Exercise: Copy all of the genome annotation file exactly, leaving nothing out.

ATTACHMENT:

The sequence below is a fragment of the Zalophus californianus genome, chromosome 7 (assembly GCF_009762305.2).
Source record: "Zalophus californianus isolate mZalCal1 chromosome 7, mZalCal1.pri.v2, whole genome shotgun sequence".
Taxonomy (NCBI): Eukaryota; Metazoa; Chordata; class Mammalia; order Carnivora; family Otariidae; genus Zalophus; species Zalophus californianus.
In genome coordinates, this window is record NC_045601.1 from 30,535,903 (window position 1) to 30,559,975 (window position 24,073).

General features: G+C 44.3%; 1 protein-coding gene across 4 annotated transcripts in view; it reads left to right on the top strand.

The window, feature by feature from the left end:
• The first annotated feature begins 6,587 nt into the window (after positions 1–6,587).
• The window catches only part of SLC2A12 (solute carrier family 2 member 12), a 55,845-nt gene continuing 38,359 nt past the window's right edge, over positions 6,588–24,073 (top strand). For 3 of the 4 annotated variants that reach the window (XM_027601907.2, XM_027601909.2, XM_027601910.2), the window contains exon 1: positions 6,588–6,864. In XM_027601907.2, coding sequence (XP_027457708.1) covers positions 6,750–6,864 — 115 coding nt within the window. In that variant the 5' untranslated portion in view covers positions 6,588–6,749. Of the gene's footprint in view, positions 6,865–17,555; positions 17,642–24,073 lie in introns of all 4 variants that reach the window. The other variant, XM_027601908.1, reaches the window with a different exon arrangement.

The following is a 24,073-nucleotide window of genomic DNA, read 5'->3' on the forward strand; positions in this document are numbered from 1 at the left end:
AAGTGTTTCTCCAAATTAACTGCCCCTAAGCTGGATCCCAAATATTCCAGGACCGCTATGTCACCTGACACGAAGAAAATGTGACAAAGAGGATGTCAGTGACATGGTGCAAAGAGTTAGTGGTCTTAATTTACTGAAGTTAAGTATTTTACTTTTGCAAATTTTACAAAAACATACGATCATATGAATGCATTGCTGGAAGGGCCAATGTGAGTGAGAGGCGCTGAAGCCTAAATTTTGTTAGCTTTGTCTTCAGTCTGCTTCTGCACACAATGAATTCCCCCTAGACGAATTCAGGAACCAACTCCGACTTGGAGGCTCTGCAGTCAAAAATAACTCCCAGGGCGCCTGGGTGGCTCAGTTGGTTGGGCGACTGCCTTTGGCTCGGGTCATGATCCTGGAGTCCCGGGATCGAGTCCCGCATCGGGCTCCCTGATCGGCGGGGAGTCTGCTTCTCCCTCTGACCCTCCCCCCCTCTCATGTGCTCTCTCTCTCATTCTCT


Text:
The sequence below is a fragment of the Zalophus californianus genome, chromosome 7 (assembly GCF_009762305.2).
Source record: "Zalophus californianus isolate mZalCal1 chromosome 7, mZalCal1.pri.v2, whole genome shotgun sequence".
Taxonomy (NCBI): Eukaryota; Metazoa; Chordata; class Mammalia; order Carnivora; family Otariidae; genus Zalophus; species Zalophus californianus.
In genome coordinates, this window is record NC_045601.1 from 30,535,903 (window position 1) to 30,559,975 (window position 24,073).

General features: G+C 44.3%; 1 protein-coding gene across 4 annotated transcripts in view; it reads left to right on the top strand.

The window, feature by feature from the left end:
• The first annotated feature begins 6,587 nt into the window (after positions 1–6,587).
• The window catches only part of SLC2A12 (solute carrier family 2 member 12), a 55,845-nt gene continuing 38,359 nt past the window's right edge, over positions 6,588–24,073 (top strand). For 3 of the 4 annotated variants that reach the window (XM_027601907.2, XM_027601909.2, XM_027601910.2), the window contains exon 1: positions 6,588–6,864. In XM_027601907.2, coding sequence (XP_027457708.1) covers positions 6,750–6,864 — 115 coding nt within the window. In that variant the 5' untranslated portion in view covers positions 6,588–6,749. Of the gene's footprint in view, positions 6,865–17,555; positions 17,642–24,073 lie in introns of all 4 variants that reach the window. The other variant, XM_027601908.1, reaches the window with a different exon arrangement.

The following is a 24,073-nucleotide window of genomic DNA, read 5'->3' on the forward strand; positions in this document are numbered from 1 at the left end:
AAGTGTTTCTCCAAATTAACTGCCCCTAAGCTGGATCCCAAATATTCCAGGACCGCTATGTCACCTGACACGAAGAAAATGTGACAAAGAGGATGTCAGTGACATGGTGCAAAGAGTTAGTGGTCTTAATTTACTGAAGTTAAGTATTTTACTTTTGCAAATTTTACAAAAACATACGATCATATGAATGCATTGCTGGAAGGGCCAATGTGAGTGAGAGGCGCTGAAGCCTAAATTTTGTTAGCTTTGTCTTCAGTCTGCTTCTGCACACAATGAATTCCCCCTAGACGAATTCAGGAACCAACTCCGACTTGGAGGCTCTGCAGTCAAAAATAACTCCCAGGGCGCCTGGGTGGCTCAGTTGGTTGGGCGACTGCCTTTGGCTCGGGTCATGATCCTGGAGTCCCGGGATCGAGTCCCGCATCGGGCTCCCTGATCGGCGGGGAGTCTGCTTCTCCCTCTGACCCTCCCCCCCTCTCATGTGCTCTCTCTCTCATTCTCT